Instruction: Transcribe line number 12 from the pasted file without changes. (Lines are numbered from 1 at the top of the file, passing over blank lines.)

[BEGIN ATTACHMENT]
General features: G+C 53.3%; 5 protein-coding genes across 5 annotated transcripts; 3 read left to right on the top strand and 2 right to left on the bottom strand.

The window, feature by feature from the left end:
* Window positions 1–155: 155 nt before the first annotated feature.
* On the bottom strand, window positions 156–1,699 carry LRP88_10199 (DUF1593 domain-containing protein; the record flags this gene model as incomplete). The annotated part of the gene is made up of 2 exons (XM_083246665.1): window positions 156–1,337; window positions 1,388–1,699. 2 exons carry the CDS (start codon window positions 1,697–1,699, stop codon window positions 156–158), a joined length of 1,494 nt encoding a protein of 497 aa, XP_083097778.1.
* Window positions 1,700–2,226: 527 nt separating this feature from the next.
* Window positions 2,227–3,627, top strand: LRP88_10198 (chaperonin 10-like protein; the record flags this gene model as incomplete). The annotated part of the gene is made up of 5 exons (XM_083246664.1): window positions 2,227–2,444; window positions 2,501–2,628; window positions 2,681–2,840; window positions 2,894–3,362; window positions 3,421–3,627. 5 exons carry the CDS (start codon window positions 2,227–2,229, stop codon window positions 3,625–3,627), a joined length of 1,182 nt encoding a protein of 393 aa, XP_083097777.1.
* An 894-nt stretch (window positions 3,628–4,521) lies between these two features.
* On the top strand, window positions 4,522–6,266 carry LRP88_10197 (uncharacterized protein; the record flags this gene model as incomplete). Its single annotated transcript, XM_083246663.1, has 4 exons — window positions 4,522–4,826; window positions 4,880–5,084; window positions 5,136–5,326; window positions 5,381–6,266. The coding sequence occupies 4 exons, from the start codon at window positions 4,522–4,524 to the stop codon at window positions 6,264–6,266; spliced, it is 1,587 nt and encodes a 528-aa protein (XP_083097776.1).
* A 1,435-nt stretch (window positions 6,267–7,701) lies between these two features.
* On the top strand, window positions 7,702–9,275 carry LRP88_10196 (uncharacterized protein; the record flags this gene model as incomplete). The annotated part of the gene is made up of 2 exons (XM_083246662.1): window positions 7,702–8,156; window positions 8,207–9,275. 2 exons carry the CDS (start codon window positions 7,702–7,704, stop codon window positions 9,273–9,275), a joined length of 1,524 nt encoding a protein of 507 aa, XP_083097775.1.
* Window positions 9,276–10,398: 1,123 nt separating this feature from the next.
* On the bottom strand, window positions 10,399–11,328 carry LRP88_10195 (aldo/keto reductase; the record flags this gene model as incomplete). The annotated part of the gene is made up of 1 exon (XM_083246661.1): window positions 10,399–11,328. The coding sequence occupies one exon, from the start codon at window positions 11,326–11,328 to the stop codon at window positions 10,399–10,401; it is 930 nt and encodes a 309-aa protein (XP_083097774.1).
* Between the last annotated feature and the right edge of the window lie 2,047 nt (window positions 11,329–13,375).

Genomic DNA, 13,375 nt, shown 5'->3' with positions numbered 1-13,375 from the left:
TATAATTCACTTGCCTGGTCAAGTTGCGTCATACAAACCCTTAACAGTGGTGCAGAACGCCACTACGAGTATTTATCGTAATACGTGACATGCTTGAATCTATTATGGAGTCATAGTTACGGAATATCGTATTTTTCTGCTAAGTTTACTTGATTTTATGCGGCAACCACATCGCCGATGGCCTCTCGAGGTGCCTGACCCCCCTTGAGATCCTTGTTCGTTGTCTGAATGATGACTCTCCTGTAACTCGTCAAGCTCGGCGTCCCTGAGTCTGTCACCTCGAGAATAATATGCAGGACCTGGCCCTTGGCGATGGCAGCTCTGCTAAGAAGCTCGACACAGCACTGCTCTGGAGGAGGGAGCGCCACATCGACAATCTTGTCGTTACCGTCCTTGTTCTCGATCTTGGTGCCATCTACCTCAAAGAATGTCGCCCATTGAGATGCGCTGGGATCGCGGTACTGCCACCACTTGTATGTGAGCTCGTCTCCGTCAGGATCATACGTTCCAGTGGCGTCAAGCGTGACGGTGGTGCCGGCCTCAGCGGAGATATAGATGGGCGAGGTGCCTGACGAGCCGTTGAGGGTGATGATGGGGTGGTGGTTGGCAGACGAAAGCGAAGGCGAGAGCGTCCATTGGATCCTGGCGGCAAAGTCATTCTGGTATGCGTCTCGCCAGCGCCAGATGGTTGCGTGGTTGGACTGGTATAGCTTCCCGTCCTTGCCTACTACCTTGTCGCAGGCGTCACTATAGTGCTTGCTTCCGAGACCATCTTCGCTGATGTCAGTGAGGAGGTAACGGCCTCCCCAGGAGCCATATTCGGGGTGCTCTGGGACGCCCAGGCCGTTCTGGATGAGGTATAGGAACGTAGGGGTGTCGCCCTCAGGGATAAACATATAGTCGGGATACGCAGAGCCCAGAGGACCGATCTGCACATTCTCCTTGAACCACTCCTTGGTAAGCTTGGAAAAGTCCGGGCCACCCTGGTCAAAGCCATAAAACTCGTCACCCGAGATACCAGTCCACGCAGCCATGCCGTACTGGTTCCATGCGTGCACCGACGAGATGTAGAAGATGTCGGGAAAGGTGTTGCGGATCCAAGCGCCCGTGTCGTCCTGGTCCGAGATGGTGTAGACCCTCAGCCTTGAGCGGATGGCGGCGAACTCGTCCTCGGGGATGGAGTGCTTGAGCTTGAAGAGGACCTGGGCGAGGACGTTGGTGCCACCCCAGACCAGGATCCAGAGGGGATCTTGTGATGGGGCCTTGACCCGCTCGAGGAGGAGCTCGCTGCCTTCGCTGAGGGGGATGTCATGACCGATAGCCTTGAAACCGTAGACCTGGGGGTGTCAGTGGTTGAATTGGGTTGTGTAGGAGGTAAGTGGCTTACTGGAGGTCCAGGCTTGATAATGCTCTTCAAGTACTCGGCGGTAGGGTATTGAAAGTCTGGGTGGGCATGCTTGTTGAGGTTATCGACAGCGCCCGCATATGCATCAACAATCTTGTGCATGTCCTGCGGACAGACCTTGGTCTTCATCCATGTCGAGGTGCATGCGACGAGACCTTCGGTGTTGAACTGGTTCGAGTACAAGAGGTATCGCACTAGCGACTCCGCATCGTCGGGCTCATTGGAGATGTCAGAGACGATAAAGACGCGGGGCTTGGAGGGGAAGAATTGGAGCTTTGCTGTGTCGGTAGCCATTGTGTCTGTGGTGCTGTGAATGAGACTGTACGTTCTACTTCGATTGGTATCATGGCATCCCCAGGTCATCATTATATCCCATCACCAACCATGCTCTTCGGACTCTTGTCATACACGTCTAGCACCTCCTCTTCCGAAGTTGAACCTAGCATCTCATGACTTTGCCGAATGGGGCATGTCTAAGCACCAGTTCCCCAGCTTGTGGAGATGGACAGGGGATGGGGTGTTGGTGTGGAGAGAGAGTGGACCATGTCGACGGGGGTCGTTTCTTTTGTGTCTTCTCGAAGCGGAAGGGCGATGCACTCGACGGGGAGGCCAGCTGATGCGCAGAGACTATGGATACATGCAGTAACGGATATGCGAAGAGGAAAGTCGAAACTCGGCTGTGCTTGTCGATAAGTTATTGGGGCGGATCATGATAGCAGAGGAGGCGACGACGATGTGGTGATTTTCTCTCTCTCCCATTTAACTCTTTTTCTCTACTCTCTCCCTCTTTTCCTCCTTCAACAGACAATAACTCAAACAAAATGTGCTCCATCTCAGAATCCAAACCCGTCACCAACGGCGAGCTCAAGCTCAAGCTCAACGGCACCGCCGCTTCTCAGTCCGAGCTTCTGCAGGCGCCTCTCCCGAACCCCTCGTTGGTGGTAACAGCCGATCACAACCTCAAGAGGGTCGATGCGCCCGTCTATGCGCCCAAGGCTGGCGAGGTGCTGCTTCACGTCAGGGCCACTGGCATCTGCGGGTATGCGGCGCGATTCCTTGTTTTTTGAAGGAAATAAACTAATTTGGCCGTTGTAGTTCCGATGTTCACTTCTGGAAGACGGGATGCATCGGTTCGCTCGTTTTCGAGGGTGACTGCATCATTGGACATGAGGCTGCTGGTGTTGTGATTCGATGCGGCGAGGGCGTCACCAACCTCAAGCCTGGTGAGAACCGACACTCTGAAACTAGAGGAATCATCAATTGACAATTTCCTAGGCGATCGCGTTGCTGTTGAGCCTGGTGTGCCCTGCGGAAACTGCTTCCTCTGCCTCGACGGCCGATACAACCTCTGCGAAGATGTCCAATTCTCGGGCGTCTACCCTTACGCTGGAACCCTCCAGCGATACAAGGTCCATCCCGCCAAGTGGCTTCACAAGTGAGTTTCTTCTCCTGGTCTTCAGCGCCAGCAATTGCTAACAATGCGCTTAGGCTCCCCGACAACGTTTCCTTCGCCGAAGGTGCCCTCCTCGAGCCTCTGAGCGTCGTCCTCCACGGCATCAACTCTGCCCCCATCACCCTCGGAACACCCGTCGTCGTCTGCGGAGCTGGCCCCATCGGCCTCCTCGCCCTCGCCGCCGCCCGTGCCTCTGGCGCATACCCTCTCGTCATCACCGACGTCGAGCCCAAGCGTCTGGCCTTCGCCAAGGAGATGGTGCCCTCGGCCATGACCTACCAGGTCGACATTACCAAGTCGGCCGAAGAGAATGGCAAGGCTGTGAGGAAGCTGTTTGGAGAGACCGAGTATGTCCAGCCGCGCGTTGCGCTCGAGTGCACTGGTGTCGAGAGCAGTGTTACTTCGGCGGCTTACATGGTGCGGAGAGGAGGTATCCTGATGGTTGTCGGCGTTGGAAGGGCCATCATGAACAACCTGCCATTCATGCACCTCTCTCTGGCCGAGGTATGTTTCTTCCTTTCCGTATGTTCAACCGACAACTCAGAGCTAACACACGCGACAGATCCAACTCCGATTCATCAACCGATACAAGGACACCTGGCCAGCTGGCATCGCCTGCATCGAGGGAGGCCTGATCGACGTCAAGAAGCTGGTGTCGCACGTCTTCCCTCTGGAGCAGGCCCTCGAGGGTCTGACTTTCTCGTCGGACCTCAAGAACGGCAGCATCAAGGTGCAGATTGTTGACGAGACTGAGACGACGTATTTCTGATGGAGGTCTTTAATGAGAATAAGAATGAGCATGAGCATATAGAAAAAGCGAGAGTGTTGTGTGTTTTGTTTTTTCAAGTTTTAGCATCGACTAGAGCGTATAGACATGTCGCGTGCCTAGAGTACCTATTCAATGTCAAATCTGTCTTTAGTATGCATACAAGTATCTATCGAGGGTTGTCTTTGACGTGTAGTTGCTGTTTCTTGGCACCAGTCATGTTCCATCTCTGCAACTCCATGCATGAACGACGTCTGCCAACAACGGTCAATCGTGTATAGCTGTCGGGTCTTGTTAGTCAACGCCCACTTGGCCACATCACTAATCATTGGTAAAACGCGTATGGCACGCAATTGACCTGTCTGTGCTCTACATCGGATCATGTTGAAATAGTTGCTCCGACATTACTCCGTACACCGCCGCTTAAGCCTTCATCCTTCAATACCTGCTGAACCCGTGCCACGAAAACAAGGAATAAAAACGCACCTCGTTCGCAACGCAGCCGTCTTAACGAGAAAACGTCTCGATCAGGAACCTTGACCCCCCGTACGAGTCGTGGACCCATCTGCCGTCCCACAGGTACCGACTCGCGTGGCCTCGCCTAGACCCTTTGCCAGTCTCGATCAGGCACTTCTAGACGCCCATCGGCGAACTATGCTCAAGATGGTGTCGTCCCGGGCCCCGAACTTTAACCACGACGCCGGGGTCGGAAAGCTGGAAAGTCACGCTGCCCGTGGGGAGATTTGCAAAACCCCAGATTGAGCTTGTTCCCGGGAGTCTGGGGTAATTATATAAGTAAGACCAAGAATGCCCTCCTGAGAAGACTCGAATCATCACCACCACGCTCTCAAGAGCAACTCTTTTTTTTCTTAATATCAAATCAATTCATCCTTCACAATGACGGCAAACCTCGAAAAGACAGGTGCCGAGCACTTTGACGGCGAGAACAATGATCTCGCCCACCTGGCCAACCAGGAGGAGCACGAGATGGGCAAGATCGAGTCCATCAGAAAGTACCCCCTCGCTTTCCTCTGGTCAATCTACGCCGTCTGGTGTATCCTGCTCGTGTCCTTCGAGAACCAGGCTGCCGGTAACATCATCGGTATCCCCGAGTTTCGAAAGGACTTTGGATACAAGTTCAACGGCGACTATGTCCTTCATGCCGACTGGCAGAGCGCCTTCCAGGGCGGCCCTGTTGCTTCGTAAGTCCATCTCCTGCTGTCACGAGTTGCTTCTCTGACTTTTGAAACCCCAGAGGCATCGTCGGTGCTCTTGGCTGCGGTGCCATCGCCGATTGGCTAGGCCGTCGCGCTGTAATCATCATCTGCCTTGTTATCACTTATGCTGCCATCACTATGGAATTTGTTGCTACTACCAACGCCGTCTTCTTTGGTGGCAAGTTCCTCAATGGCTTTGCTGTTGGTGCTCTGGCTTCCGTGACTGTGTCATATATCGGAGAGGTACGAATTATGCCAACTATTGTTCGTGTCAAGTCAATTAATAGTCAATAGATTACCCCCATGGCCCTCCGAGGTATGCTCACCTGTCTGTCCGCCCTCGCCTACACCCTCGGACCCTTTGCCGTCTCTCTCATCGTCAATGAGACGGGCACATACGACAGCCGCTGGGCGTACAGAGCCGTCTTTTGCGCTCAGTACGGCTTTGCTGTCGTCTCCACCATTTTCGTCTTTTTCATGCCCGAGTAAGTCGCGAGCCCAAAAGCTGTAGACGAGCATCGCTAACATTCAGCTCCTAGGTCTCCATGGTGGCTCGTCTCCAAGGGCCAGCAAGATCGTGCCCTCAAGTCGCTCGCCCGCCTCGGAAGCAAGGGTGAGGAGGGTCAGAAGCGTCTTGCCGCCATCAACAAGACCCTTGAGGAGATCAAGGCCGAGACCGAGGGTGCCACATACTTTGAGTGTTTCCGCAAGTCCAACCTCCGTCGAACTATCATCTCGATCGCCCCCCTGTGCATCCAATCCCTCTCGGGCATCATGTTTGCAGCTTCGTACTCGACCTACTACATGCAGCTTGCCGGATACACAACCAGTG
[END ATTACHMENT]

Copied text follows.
* On the bottom strand, window positions 10,399–11,328 carry LRP88_10195 (aldo/keto reductase; the record flags this gene model as incomplete). The annotated part of the gene is made up of 1 exon (XM_083246661.1): window positions 10,399–11,328. The coding sequence occupies one exon, from the start codon at window positions 11,326–11,328 to the stop codon at window positions 10,399–10,401; it is 930 nt and encodes a 309-aa protein (XP_083097774.1).